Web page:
Current statistics estimate that anywhere from 2.5% – 4% of adults are challenged with ADHD. If you think you are alone, you’re not. The grocery store, PTA school meetings, restaurants, and really everywhere you go are filled with others who move throughout the day with ADHD. Difficulty focusing, impulsiveness, and time-management struggles are a few symptoms to name and effecting more individuals than you may think. If you do enough research, you can find an extensive list of high-profile individuals with ADHD.
Here’s just a small sample of famous people diagnosed with ADHD. I’m betting you can see yourself or someone you care for in their challenges and successes.
Michael Philips: Hyperactive ADHD made school difficult; however, the routine of swimming practice helped him cope. 28 Olympic medals prove that finding what works is critical.
Howie Mandel: Back before ADHD was ADHD, Mandel struggled. “I often do things without thinking. That’s my ADHD talking.” Medication and therapy help him deal with his ADHD.
Albert Einstein: He was known for being forgetful, but I’m okay with that. Thank you, Mr. Einstein, for the theory of relativity.
Simone Biles: “Having ADHD and taking medicine for it is nothing to be ashamed of, nothing that I’m afraid to let people know.” You go, girl!
Sir Richard Branson: He left school when he was 15. “I’ve been running large groups of private companies in Europe but haven’t been able to know the difference between net and gross.” I think you’ve done just fine, Mr. Branson.
Dean Kamen: As an inventor, Kamen credits his ADHD as the catalyst for his many inventions. His most famous device, the Segway, stands in good company with 440 US and foreign patents.
Lisa Ling: Ironically, Ling’s ADHD was discovered while working on her docuseries, “Our America with Lisa Ling”. She gives credit to her ADHD for her successful career.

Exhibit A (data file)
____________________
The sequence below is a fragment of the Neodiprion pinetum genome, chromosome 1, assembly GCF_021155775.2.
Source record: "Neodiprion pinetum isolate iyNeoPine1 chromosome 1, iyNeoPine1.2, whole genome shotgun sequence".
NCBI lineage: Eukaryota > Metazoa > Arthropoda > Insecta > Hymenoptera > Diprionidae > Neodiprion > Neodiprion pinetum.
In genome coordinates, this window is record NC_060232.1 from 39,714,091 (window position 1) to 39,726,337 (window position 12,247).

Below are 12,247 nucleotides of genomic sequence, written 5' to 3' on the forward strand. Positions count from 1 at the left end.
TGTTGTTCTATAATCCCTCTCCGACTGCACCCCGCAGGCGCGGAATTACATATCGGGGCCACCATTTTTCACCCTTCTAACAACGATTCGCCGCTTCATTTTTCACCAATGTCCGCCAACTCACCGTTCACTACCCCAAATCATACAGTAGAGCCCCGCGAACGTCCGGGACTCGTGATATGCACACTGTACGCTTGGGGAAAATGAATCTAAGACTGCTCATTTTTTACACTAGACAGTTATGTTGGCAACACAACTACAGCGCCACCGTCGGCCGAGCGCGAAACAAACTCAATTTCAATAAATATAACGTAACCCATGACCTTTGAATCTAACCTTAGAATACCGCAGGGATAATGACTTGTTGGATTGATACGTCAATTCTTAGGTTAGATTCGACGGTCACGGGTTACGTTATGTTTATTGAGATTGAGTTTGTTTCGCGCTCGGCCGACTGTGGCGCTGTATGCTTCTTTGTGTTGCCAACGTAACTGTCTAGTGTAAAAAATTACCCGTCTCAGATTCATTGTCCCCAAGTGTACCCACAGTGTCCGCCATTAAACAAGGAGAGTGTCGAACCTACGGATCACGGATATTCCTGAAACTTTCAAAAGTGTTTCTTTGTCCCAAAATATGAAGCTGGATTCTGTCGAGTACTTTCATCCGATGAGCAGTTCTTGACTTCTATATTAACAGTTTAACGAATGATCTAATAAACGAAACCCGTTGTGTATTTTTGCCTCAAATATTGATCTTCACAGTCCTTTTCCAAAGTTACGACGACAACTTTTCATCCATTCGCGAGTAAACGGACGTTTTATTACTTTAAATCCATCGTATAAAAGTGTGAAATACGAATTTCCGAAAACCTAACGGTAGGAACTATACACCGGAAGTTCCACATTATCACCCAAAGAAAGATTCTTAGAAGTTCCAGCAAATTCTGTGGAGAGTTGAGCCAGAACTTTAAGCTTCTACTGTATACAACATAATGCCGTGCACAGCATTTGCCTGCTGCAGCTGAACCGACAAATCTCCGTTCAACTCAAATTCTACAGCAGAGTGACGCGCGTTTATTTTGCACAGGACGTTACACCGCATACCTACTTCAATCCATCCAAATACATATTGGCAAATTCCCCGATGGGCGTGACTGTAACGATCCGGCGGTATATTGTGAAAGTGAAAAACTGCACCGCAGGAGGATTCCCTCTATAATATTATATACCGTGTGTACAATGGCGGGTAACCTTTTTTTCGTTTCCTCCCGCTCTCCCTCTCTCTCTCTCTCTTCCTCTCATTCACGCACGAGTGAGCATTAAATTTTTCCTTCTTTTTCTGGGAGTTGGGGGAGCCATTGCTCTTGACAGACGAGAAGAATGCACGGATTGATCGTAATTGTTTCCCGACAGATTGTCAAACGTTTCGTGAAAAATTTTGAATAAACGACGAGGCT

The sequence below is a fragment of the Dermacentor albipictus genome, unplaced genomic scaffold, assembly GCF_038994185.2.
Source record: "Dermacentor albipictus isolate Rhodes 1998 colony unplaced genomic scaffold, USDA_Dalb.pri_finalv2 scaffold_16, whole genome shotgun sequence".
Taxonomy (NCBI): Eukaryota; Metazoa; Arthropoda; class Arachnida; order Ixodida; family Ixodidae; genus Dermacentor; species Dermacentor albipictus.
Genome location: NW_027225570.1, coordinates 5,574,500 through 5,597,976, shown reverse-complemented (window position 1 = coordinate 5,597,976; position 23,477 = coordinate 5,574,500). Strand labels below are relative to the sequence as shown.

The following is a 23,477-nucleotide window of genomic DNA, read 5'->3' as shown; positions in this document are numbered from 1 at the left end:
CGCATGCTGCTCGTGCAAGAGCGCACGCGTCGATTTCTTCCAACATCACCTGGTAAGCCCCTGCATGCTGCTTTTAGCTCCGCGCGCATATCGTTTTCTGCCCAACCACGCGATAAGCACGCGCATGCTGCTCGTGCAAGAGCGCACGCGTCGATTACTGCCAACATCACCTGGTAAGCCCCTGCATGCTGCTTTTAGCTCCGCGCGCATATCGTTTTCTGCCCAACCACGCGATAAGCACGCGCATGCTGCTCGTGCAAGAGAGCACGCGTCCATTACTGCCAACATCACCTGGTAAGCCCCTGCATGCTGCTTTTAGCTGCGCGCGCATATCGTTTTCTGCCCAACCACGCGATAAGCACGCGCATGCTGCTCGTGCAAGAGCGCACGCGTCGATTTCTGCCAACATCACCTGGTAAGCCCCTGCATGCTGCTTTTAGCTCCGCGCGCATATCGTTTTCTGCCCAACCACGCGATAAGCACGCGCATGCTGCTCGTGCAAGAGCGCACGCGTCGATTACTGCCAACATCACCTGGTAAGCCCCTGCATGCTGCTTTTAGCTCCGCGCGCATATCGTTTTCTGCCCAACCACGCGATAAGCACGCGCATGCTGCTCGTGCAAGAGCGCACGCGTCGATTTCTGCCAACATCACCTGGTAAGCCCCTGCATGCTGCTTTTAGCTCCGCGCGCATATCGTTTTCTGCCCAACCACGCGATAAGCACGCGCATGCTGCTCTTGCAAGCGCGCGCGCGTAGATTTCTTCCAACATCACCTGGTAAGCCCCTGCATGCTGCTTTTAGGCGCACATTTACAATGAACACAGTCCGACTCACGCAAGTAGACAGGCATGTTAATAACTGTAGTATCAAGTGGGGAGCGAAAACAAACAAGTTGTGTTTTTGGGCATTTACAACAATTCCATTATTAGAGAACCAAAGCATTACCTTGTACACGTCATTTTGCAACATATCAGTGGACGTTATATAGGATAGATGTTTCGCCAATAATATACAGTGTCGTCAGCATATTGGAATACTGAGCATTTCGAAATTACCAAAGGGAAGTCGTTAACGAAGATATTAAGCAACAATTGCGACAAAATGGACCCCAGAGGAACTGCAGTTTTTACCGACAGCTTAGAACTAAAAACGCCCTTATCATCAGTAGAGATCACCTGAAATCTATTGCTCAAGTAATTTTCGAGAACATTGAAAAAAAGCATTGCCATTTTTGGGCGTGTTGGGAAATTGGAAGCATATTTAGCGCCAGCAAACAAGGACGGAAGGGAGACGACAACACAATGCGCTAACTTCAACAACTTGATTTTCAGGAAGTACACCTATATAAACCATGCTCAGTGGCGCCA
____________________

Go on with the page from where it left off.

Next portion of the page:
Payne Stewart: “Once he was diagnosed with ADD [attention deficit disorder] and knew what it was,” friend Jim Morris said, “he handled it fine. Before that, on the golf course, he could hit the toughest shot in the world and then miss the easiest one because he’d lost interest.”
Paul Orfalea: Founder of Kinkos, Orfalea, who flunked two grades, was expelled from four high schools and made less than stellar grades in college, credits his ADHD with his success.
He was able to see the big picture and not get bogged down in the details. His restlessness kept him out and about, recognizing opportunity and connecting one success to another.
James Carville: ADHD keeps Carville hyper, focused, adaptable, and full of the sort of excess energy politics demand. Carville is an advocate for ADHD speaking publicly for organizations like Children and Adults with Attention-Deficit Hyperactivity Disorder (CHADD).
As you can see from this shortlist of successful individuals, your ADHD doesn’t have to limit you. The key is capitalizing on your strengths and finding support structures to accommodate your challenges. For example, if you are running a business that is showing major potential but you are continually getting caught up on the “paperwork” side of things, such as updating your client list, then think about hiring an assistant for those administrative tasks that keep you from obtaining your full potential. Everyone has strengths and weaknesses, bridging the gap is vital in living a life with as much ease as possible.
Since the percentage of redheads is about 2% in the world, that means that there are potentially double the number of people who are working with ADHD on a daily basis. Again, you are not alone. There are many resources to lead your life into balance and sometimes just knowing you are not alone is a meaningful point to acknowledge.
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